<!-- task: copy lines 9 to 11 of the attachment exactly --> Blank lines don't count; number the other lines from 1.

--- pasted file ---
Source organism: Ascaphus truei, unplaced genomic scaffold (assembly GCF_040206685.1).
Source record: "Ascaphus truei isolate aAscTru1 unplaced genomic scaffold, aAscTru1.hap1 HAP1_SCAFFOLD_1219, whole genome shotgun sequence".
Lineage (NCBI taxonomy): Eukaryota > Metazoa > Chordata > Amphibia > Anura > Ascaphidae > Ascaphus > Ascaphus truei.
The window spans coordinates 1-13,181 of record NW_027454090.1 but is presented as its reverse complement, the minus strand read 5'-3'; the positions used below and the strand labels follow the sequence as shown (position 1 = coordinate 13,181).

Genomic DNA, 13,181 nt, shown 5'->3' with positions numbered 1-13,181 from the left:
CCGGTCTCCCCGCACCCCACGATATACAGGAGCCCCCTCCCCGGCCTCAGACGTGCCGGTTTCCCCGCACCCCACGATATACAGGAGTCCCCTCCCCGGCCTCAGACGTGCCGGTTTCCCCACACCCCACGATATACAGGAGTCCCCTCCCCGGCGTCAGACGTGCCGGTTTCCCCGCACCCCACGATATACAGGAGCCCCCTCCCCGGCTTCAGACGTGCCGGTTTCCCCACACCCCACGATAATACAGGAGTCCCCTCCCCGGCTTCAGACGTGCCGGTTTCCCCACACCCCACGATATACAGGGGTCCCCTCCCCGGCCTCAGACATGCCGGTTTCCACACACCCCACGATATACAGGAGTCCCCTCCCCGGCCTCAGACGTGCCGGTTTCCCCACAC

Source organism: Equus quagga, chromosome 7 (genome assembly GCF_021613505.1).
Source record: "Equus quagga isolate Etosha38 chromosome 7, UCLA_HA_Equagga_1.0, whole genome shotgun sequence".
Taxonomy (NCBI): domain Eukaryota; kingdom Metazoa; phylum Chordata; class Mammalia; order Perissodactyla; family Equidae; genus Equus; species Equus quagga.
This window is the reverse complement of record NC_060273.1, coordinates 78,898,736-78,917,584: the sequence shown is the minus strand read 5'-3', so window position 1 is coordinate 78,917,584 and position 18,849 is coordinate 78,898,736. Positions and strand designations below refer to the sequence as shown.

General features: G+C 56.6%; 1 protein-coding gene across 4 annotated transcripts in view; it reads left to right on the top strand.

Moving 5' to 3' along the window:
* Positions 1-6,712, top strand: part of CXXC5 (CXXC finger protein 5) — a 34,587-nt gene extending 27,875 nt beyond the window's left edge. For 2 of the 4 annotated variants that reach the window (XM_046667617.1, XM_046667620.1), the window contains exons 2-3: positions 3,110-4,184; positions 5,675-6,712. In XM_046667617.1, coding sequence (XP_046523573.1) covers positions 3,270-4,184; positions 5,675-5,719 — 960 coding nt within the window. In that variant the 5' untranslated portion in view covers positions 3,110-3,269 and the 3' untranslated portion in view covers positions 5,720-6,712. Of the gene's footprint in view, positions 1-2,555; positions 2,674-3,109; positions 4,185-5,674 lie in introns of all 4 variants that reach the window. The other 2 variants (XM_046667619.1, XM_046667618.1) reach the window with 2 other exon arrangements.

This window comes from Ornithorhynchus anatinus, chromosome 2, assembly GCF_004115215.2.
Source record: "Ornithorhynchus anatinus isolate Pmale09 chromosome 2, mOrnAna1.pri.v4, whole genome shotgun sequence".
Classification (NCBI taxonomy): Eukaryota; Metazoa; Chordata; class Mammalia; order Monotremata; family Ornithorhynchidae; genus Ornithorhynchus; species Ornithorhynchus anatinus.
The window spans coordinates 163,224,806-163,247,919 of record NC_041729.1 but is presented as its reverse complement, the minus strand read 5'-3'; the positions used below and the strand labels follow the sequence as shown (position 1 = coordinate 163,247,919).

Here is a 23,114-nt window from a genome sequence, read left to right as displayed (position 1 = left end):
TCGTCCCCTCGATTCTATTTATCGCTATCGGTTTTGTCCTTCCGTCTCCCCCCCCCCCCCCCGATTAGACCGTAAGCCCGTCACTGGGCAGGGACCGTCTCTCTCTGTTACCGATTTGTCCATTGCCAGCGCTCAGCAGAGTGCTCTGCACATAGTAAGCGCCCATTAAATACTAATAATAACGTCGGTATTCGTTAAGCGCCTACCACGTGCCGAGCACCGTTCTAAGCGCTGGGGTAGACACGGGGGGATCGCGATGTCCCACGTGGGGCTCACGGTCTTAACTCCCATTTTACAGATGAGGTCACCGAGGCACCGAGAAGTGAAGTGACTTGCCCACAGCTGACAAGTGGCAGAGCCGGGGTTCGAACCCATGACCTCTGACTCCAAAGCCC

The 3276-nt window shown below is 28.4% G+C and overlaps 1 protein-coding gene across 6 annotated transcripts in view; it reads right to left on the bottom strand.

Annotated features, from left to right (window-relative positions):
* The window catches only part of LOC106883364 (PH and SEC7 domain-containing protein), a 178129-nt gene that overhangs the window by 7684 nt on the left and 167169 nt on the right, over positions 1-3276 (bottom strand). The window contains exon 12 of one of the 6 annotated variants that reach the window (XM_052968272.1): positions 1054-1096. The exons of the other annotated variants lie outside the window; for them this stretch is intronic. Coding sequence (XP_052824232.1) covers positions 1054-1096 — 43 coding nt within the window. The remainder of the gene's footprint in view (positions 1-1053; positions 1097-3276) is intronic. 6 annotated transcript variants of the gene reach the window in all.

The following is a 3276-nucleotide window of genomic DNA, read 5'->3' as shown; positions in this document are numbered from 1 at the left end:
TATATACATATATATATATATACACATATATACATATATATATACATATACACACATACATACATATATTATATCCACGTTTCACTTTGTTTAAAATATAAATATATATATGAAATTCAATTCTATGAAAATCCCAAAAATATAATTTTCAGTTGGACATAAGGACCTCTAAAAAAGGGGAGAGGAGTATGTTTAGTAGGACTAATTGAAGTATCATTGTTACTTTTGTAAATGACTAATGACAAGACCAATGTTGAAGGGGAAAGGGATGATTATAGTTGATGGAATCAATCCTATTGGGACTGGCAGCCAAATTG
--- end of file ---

Taxonomy (NCBI): domain Eukaryota; kingdom Metazoa; phylum Chordata; class Mammalia; order Perissodactyla; family Equidae; genus Equus; species Equus quagga.
This window is the reverse complement of record NC_060273.1, coordinates 78,898,736-78,917,584: the sequence shown is the minus strand read 5'-3', so window position 1 is coordinate 78,917,584 and position 18,849 is coordinate 78,898,736. Positions and strand designations below refer to the sequence as shown.

General features: G+C 56.6%; 1 protein-coding gene across 4 annotated transcripts in view; it reads left to right on the top strand.